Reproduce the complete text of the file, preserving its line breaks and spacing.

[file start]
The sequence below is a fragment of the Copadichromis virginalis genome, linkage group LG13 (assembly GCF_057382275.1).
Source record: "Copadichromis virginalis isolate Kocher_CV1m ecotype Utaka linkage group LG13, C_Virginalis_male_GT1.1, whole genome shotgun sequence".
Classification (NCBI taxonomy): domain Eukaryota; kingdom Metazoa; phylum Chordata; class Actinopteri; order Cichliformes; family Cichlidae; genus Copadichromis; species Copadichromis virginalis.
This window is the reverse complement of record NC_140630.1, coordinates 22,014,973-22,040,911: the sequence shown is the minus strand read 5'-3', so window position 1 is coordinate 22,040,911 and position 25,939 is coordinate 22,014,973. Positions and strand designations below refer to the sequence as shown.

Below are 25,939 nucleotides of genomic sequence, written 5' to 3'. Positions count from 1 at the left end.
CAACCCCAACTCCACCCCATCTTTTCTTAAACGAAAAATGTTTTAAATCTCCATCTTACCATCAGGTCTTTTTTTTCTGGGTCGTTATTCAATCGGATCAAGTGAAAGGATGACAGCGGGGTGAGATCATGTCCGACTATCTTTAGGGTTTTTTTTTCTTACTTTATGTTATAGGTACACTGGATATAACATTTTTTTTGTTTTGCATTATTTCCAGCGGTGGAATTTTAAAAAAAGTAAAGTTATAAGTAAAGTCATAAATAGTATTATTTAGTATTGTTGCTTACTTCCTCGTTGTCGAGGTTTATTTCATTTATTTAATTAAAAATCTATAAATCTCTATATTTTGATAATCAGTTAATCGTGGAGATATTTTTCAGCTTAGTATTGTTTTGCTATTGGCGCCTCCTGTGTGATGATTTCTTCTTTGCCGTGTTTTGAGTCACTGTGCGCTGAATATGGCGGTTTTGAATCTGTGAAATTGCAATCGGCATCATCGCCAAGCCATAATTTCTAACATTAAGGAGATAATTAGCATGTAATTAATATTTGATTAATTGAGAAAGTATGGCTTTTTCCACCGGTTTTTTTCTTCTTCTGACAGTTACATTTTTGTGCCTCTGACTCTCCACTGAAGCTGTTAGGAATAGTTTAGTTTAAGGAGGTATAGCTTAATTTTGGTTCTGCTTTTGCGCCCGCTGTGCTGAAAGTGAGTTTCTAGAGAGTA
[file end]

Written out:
The sequence below is a fragment of the Copadichromis virginalis genome, linkage group LG13 (assembly GCF_057382275.1).
Source record: "Copadichromis virginalis isolate Kocher_CV1m ecotype Utaka linkage group LG13, C_Virginalis_male_GT1.1, whole genome shotgun sequence".
Classification (NCBI taxonomy): domain Eukaryota; kingdom Metazoa; phylum Chordata; class Actinopteri; order Cichliformes; family Cichlidae; genus Copadichromis; species Copadichromis virginalis.
This window is the reverse complement of record NC_140630.1, coordinates 22,014,973-22,040,911: the sequence shown is the minus strand read 5'-3', so window position 1 is coordinate 22,040,911 and position 25,939 is coordinate 22,014,973. Positions and strand designations below refer to the sequence as shown.

Below are 25,939 nucleotides of genomic sequence, written 5' to 3'. Positions count from 1 at the left end.
CAACCCCAACTCCACCCCATCTTTTCTTAAACGAAAAATGTTTTAAATCTCCATCTTACCATCAGGTCTTTTTTTTCTGGGTCGTTATTCAATCGGATCAAGTGAAAGGATGACAGCGGGGTGAGATCATGTCCGACTATCTTTAGGGTTTTTTTTTCTTACTTTATGTTATAGGTACACTGGATATAACATTTTTTTTGTTTTGCATTATTTCCAGCGGTGGAATTTTAAAAAAAGTAAAGTTATAAGTAAAGTCATAAATAGTATTATTTAGTATTGTTGCTTACTTCCTCGTTGTCGAGGTTTATTTCATTTATTTAATTAAAAATCTATAAATCTCTATATTTTGATAATCAGTTAATCGTGGAGATATTTTTCAGCTTAGTATTGTTTTGCTATTGGCGCCTCCTGTGTGATGATTTCTTCTTTGCCGTGTTTTGAGTCACTGTGCGCTGAATATGGCGGTTTTGAATCTGTGAAATTGCAATCGGCATCATCGCCAAGCCATAATTTCTAACATTAAGGAGATAATTAGCATGTAATTAATATTTGATTAATTGAGAAAGTATGGCTTTTTCCACCGGTTTTTTTCTTCTTCTGACAGTTACATTTTTGTGCCTCTGACTCTCCACTGAAGCTGTTAGGAATAGTTTAGTTTAAGGAGGTATAGCTTAATTTTGGTTCTGCTTTTGCGCCCGCTGTGCTGAAAGTGAGTTTCTAGAGAGTA